ACLU says NSA Uses the FBI to Employ Strong Arm Tactics

By on September 18, 2013

by Bridget Aladro

With all the hype surrounding the National Security Agency the American Civil Liberties Union wants to make sure we don’t forget that the Federal Bureau of Investigation is the brawn behind the brains. In a 63 page report, that will be released September 18th, the ACLU makes its case that the powers of the FBI have expanded exponentially since September 11, 2001 and the bureau has been transformed into a “secret domestic intelligence agency.”

The ACLU also claims that the NSA’s power is due to the government agency’s big brother, the FBI, who secretly demands participation from tech companies in the NSA investigations. “The [ACLU has] long warned that turning the FBI into a domestic intelligence agency by providing it with enhanced surveillance and investigative authorities that could be secretly used against Americans posed grave risks to our constitutional rights,” the report reads. “This is what a domestic intelligence enterprise looks like in our modern technological age.”

In a blog post introducing the report, ACLU’s Matthew Harwood wrote “The critical role of one agency deeply involved in this scandal has not been fully examined…even though it requested the [Foreign Intelligence Surveillance Act] Court order compelling companies to participate in the NSA’s bulk phone records collection program. That agency is the Federal Bureau of Investigation.” The report is entitled “Unleashed and Unaccountable: The FBI’s Unchecked Abuse of Authority” and it compiles examples of how the agency has expanded their authority with the changes of laws and policies since 9/11.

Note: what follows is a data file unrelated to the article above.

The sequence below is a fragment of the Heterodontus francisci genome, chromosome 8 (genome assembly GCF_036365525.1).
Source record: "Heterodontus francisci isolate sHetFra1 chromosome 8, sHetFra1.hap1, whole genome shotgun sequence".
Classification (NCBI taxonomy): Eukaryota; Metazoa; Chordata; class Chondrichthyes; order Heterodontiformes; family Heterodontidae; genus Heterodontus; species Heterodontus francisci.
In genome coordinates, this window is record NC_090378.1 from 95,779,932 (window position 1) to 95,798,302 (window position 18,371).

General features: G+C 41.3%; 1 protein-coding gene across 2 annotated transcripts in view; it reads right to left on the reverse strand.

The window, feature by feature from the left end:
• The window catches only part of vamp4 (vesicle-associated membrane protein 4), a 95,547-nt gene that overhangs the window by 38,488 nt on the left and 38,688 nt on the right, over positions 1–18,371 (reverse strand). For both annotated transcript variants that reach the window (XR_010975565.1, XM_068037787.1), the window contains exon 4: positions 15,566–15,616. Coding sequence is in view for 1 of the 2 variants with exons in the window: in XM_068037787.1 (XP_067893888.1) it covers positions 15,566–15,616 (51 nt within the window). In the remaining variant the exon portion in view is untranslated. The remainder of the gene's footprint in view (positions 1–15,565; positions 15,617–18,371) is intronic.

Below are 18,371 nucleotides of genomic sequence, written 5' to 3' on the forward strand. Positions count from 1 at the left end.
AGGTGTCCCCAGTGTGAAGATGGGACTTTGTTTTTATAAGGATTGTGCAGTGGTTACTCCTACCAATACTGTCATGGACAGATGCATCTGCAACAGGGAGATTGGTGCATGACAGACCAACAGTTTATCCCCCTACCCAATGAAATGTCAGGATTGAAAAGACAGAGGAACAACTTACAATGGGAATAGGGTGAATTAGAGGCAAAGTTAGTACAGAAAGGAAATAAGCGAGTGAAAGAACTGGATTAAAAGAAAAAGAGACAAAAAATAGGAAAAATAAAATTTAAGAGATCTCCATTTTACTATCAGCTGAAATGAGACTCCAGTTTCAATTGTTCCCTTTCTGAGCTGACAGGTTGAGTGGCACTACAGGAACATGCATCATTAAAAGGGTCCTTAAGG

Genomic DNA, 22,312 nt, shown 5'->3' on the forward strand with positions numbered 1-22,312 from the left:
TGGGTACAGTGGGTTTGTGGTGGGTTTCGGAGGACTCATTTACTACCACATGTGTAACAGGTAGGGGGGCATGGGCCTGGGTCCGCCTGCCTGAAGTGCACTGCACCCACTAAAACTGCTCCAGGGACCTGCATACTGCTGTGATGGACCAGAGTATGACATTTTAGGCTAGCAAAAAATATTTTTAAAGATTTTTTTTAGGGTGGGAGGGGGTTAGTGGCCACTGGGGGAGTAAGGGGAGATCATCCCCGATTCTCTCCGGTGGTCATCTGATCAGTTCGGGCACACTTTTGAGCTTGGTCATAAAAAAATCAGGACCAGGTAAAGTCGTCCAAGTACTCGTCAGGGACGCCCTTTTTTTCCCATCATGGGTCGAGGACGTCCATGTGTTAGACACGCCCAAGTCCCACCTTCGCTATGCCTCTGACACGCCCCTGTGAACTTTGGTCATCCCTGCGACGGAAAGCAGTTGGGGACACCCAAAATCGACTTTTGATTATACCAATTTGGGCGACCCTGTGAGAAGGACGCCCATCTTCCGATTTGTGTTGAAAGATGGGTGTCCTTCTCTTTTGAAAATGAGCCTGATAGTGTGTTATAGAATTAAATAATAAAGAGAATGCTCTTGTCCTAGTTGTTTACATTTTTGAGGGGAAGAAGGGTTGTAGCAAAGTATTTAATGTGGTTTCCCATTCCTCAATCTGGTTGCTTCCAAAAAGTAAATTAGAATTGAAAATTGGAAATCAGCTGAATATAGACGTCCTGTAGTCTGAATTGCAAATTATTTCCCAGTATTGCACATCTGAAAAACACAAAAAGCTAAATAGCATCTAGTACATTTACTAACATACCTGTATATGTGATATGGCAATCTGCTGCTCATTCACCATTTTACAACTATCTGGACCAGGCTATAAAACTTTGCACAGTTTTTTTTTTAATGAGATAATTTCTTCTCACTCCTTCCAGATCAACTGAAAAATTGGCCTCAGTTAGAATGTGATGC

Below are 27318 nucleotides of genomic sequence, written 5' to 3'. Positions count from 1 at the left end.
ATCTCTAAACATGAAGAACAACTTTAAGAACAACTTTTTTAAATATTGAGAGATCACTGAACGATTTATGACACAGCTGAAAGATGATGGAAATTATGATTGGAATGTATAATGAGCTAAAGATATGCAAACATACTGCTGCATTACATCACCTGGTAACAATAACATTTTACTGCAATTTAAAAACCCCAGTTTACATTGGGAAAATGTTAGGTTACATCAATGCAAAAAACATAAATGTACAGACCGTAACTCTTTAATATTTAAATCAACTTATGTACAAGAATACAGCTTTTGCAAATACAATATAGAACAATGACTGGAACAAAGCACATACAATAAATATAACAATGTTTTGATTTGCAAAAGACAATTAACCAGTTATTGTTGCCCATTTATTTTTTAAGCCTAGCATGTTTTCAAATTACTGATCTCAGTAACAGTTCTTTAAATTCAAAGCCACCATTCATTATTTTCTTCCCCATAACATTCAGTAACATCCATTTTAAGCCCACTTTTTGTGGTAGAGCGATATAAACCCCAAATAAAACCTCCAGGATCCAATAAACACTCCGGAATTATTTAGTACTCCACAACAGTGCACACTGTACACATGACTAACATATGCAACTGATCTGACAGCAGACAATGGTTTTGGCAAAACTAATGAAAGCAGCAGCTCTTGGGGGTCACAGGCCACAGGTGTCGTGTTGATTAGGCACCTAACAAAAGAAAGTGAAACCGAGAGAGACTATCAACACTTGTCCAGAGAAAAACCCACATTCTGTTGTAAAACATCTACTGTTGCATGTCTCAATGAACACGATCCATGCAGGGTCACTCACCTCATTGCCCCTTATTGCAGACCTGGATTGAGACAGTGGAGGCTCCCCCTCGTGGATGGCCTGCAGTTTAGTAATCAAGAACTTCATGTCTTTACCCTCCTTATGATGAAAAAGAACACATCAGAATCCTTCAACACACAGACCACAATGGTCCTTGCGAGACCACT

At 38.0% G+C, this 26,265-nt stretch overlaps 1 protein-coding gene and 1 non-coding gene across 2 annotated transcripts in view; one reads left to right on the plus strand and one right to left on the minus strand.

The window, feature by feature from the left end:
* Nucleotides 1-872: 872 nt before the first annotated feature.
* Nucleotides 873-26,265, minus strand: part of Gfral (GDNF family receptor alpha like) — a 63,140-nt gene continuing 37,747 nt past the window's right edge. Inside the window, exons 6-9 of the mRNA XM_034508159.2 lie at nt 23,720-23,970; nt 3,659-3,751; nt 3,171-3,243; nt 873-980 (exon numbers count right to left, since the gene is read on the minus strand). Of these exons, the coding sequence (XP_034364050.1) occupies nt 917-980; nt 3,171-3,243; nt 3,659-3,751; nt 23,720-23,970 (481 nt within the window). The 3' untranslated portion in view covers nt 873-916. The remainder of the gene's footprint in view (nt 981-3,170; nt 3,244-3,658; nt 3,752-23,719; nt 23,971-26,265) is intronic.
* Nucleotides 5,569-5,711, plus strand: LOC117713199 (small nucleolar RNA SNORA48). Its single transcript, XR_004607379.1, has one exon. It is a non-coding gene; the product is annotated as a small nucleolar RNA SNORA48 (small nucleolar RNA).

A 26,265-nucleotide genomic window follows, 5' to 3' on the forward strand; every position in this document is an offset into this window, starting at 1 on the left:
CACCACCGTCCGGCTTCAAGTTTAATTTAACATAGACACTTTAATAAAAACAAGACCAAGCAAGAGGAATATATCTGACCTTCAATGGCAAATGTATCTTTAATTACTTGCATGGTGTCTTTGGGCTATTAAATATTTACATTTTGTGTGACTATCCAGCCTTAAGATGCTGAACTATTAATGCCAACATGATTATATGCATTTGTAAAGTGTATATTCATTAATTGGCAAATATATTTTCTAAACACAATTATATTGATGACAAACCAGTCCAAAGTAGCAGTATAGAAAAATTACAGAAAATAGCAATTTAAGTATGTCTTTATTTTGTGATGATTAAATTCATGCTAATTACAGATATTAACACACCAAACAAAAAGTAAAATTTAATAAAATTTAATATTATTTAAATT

It is just one of the facets of the ACLU’s new “Mapping the FBI” initiative, which “seeks to expose misconduct, abuse of authority, and unconstitutional profiling and other violations of American’s rights and liberties across the country.” In the first half of the report, the ACLU shows that the passage of the Patriot Act and FISA amendments made in 2008 granted the FBI unchecked control in order to prevent terrorism. The second half of the report is where things start to get spicy. The last pages of the report claim “that these powers have led to widespread abuse, both domestically and internationally, without public accountability. Since 9/11 the ACLU has uncovered and documented persistent evidence of FBI abuse, including warrantless wiretapping, racial and religious profiling, biased counterterrorism training materials, politically motivated investigations, abusive detention and interrogation practices, and misuse of the No-Fly List to recruit informants.”

The list of offenses is long. Also in the report: since 2009 the FBI has opened 82,000 investigations, without reasonable suspicion, and only finding information that justified an investigation in 3,500 cases; the FBI secretly demands data targeting American citizens from phone and internet companies using National Security Letters, the agency sent out 140,000 of them from 2003-2005; the FBI racially profiles communities to focus its surveillance, this includes Chinese and Russian Communities in San Francisco, Latinos in New Jersey and Alabama, African Americans in Georgia and Middle Eastern communities in Detroit; The FBI is exempt from the Whistleblower Protection Act and Congress has been allowing the agency to intimidate internal whistleblowers. The ACLU also makes it clear that despite the FBI’s growing surveillance programs “it remains incompetent at its core crime fighting job” citing the FBI’s own data reporting that more than half of 1.2 million violent crimes in 2011 went unsolved.

The report is the ACLU’s plea to Congress, the president and the attorney general to conduct a comprehensive evaluation of the FBI’s policies and programs, and makes 15 recommendations for reform of the agency. “The list of abuses is long and demonstrates that Congress must do a top-to-bottom review of FBI politics and practices to identify and curtail any activities that are unconstitutional or easily misused,” said Hina Shamsi, director of the ACLU’s National Security Project. “The time for wholesale reform has come.”

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